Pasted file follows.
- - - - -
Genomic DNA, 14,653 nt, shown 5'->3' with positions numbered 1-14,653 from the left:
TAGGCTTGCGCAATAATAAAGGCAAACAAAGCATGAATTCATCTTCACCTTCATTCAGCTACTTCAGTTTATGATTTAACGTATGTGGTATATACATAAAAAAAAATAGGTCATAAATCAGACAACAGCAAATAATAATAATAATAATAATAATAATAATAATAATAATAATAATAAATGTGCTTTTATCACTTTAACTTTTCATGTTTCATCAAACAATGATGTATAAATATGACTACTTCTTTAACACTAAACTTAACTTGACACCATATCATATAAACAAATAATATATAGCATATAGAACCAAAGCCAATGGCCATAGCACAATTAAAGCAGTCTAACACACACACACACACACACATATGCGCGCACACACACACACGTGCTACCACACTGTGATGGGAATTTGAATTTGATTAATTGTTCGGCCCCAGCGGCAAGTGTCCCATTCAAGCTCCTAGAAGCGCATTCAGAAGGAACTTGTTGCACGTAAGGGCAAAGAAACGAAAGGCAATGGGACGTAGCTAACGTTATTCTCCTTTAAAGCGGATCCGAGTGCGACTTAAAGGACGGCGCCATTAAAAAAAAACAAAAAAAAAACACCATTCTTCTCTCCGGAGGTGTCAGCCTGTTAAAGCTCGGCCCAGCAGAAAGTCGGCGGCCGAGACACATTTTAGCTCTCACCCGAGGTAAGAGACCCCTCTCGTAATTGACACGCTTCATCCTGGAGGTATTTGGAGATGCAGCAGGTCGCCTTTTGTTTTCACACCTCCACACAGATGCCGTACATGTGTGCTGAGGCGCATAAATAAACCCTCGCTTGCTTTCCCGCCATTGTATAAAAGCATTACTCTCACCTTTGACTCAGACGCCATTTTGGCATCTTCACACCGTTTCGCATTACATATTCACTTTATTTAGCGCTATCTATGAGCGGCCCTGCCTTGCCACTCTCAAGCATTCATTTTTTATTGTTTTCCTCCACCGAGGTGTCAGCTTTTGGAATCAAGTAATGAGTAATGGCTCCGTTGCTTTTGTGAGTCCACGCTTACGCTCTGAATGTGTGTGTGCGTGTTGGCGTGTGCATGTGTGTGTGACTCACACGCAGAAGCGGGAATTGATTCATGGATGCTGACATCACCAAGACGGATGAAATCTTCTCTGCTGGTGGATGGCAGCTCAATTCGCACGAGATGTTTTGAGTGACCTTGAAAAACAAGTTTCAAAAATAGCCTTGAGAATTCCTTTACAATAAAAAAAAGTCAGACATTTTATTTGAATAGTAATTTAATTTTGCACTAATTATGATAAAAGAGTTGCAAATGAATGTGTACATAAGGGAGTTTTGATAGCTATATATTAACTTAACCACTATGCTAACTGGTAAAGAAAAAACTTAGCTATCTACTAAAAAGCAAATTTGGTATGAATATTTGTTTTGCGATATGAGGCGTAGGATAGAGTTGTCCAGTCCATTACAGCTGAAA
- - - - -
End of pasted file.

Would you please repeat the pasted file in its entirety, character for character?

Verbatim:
Genomic DNA, 14,653 nt, shown 5'->3' with positions numbered 1-14,653 from the left:
TAGGCTTGCGCAATAATAAAGGCAAACAAAGCATGAATTCATCTTCACCTTCATTCAGCTACTTCAGTTTATGATTTAACGTATGTGGTATATACATAAAAAAAAATAGGTCATAAATCAGACAACAGCAAATAATAATAATAATAATAATAATAATAATAATAATAATAATAATAAATGTGCTTTTATCACTTTAACTTTTCATGTTTCATCAAACAATGATGTATAAATATGACTACTTCTTTAACACTAAACTTAACTTGACACCATATCATATAAACAAATAATATATAGCATATAGAACCAAAGCCAATGGCCATAGCACAATTAAAGCAGTCTAACACACACACACACACACACATATGCGCGCACACACACACACGTGCTACCACACTGTGATGGGAATTTGAATTTGATTAATTGTTCGGCCCCAGCGGCAAGTGTCCCATTCAAGCTCCTAGAAGCGCATTCAGAAGGAACTTGTTGCACGTAAGGGCAAAGAAACGAAAGGCAATGGGACGTAGCTAACGTTATTCTCCTTTAAAGCGGATCCGAGTGCGACTTAAAGGACGGCGCCATTAAAAAAAAACAAAAAAAAAACACCATTCTTCTCTCCGGAGGTGTCAGCCTGTTAAAGCTCGGCCCAGCAGAAAGTCGGCGGCCGAGACACATTTTAGCTCTCACCCGAGGTAAGAGACCCCTCTCGTAATTGACACGCTTCATCCTGGAGGTATTTGGAGATGCAGCAGGTCGCCTTTTGTTTTCACACCTCCACACAGATGCCGTACATGTGTGCTGAGGCGCATAAATAAACCCTCGCTTGCTTTCCCGCCATTGTATAAAAGCATTACTCTCACCTTTGACTCAGACGCCATTTTGGCATCTTCACACCGTTTCGCATTACATATTCACTTTATTTAGCGCTATCTATGAGCGGCCCTGCCTTGCCACTCTCAAGCATTCATTTTTTATTGTTTTCCTCCACCGAGGTGTCAGCTTTTGGAATCAAGTAATGAGTAATGGCTCCGTTGCTTTTGTGAGTCCACGCTTACGCTCTGAATGTGTGTGTGCGTGTTGGCGTGTGCATGTGTGTGTGACTCACACGCAGAAGCGGGAATTGATTCATGGATGCTGACATCACCAAGACGGATGAAATCTTCTCTGCTGGTGGATGGCAGCTCAATTCGCACGAGATGTTTTGAGTGACCTTGAAAAACAAGTTTCAAAAATAGCCTTGAGAATTCCTTTACAATAAAAAAAAGTCAGACATTTTATTTGAATAGTAATTTAATTTTGCACTAATTATGATAAAAGAGTTGCAAATGAATGTGTACATAAGGGAGTTTTGATAGCTATATATTAACTTAACCACTATGCTAACTGGTAAAGAAAAAACTTAGCTATCTACTAAAAAGCAAATTTGGTATGAATATTTGTTTTGCGATATGAGGCGTAGGATAGAGTTGTCCAGTCCATTACAGCTGAAA